I was reading my good friend Francis' blog (Life's SOS) today, and his entry entitled "What do you do with a BA in English?" reflected on how certain university degrees may not be as effective in preparing young people for the real world. While there may be some validity in that, the idealist in me wants to believe it is not necessarily so. Fundamentally I think that a good university degree should bestow on an undergraduate two key things: thinking skills and deeper understanding of self. The actual content of the degree, although important and useful, is only number 3 on the list.
This reminds me of a Commencement Address recently delivered by bestselling author J. K. Rowling to new Harvard graduates. I was quite taken by this address, which was entitled "The Fringe Benefits of Failure, and the Importance of Imagination". You can read or view Rowling's complete address here, but for now I'd like to highlight one small part of it where she talks about her university days:
"(My parents) had hoped that I would take a vocational degree; I wanted to study English Literature. A compromise was reached that in retrospect satisfied nobody, and I went up to study Modern Languages. Hardly had my parents’ car rounded the corner at the end of the road than I ditched German and scuttled off down the Classics corridor.
I cannot remember telling my parents that I was studying Classics; they might well have found out for the first time on graduation day. Of all subjects on this planet, I think they would have been hard put to name one less useful than Greek mythology when it came to securing the keys to an executive bathroom."
Yet this remarkable lady survived various life challenges and created one of the most successful book and movie series ever, about the adventures of boy wizard Harry Potter. Who (apart from perhaps herself) could have predicted that her Classics undergraduate study would have provided such a fertile foundation for her future career? But it was quite a struggle before she attained success. Indeed her "rags to riches" story - going from living on welfare to multi-millionaire status within five years - was almost as famous as her fictional works.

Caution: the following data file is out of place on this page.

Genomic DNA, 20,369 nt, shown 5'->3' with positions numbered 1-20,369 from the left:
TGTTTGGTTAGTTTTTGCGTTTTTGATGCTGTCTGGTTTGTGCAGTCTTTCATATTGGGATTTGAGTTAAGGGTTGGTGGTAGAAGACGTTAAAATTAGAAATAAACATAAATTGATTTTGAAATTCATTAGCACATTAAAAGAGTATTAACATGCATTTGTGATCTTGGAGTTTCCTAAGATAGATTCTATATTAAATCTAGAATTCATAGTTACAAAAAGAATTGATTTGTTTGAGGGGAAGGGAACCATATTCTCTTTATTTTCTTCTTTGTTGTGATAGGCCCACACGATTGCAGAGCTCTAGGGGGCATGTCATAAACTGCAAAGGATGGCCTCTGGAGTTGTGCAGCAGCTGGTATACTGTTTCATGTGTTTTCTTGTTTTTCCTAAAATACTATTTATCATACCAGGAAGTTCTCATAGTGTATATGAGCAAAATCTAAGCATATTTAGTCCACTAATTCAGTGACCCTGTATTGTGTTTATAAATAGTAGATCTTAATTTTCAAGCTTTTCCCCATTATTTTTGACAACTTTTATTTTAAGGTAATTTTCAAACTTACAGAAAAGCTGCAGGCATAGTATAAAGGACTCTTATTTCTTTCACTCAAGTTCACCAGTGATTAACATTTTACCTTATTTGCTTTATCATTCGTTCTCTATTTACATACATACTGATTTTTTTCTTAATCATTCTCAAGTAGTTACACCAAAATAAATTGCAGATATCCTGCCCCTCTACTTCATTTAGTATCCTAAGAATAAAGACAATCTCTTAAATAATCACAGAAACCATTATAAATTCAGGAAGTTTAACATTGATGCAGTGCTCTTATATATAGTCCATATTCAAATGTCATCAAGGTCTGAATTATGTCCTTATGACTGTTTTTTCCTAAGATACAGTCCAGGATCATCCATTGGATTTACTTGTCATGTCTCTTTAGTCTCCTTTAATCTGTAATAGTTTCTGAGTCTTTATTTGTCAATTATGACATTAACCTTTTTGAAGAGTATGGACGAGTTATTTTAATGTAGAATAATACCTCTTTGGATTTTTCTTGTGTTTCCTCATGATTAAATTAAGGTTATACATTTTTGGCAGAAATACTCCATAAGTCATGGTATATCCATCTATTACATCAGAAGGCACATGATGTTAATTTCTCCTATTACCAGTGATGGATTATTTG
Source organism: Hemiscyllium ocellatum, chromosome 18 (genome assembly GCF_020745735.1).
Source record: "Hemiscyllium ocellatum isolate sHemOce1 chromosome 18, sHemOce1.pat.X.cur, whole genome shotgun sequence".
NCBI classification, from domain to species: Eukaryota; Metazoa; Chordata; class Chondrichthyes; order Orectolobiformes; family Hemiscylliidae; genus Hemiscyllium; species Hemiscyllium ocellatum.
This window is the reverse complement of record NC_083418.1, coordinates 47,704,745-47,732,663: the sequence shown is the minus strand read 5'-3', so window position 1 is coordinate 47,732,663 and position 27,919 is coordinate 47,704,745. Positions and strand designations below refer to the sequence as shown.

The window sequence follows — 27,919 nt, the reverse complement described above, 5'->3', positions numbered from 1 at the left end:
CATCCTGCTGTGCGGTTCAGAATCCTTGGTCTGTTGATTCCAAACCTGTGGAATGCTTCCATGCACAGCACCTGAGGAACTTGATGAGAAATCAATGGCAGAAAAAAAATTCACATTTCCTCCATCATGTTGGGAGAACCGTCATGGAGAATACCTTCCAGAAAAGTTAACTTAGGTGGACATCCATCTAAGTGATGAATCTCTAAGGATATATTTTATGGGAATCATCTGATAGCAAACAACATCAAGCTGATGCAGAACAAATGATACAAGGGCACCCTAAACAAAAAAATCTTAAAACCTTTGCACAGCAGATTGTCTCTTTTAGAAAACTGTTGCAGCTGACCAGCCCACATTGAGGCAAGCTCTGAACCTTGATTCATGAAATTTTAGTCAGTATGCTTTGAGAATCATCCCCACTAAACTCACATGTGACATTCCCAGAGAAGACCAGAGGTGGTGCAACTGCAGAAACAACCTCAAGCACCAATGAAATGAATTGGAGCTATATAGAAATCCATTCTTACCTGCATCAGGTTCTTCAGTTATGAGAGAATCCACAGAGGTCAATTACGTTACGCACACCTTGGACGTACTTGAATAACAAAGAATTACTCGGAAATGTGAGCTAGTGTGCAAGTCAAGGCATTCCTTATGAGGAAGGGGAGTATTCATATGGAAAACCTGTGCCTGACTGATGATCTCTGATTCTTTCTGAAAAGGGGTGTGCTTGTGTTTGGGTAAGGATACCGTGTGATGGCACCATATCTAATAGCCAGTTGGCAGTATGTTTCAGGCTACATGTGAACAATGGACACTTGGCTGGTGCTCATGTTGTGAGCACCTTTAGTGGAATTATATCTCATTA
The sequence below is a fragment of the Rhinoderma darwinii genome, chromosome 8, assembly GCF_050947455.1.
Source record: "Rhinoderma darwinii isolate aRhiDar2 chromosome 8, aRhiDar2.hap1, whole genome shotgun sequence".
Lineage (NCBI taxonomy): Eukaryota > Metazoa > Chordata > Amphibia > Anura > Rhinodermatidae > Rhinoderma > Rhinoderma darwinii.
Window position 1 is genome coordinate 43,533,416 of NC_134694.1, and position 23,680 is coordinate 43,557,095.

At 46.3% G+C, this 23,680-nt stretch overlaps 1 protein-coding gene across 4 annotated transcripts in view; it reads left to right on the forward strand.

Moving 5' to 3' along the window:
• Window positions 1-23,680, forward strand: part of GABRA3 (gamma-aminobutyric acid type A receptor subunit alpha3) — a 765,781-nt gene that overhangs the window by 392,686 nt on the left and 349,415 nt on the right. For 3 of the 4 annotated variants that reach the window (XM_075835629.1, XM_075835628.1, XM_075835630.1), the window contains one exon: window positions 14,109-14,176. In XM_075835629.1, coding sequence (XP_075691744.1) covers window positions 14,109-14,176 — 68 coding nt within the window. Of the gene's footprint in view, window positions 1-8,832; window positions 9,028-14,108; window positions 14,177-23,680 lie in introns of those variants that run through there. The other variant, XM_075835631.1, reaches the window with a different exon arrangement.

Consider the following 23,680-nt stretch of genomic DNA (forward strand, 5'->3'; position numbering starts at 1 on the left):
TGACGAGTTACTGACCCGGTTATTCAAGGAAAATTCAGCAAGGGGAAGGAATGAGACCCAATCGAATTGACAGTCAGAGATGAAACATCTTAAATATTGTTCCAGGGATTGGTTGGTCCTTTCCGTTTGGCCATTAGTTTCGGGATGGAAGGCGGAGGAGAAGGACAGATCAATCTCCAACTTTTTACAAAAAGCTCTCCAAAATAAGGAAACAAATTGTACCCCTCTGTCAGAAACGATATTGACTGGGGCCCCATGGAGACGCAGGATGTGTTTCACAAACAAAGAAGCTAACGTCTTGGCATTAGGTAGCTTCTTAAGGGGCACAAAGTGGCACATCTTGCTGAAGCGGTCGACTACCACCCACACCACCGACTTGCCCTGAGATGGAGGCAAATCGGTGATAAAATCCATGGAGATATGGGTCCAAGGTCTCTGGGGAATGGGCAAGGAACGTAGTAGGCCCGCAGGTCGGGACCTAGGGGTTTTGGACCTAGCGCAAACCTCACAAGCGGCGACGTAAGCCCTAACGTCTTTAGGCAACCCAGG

I urge you to read or listen to her inspiring speech as she gives very good advice on failure and imagination.
A few excerpts ... first on the benefits of failure ...
"... failure meant a stripping away of the inessential. I stopped pretending to myself that I was anything other than what I was, and began to direct all my energy into finishing the only work that mattered to me ... rock bottom became the solid foundation on which I rebuilt my life."
... and on the power of imagination ...
"If you choose to use your status and influence to raise your voice on behalf of those who have no voice; if you choose to identify not only with the powerful, but with the powerless; if you retain the ability to imagine yourself into the lives of those who do not have your advantages, then it will not only be your proud families who celebrate your existence, but thousands and millions of people whose reality you have helped transform for the better. We do not need magic to change the world, we carry all the power we need inside ourselves already: we have the power to imagine better."